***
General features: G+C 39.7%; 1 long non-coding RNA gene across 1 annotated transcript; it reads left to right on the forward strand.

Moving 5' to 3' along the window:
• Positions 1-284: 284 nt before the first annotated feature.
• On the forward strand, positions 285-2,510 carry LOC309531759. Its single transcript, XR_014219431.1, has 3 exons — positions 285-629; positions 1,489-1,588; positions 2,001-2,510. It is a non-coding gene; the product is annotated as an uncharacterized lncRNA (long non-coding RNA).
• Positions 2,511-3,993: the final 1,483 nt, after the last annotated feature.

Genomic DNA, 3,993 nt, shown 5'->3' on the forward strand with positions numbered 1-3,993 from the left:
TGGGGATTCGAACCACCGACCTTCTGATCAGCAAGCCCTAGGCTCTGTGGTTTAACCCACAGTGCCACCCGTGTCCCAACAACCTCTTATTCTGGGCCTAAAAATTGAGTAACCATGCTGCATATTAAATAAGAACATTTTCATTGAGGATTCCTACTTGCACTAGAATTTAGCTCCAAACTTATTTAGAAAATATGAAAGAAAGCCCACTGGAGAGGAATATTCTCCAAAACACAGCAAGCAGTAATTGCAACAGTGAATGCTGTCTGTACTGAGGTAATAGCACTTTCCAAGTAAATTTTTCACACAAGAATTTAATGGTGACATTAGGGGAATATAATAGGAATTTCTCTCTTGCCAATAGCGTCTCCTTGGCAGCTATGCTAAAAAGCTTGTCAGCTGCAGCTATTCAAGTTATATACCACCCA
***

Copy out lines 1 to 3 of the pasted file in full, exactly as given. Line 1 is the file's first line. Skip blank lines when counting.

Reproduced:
General features: G+C 39.7%; 1 long non-coding RNA gene across 1 annotated transcript; it reads left to right on the forward strand.

Moving 5' to 3' along the window:
• Positions 1-284: 284 nt before the first annotated feature.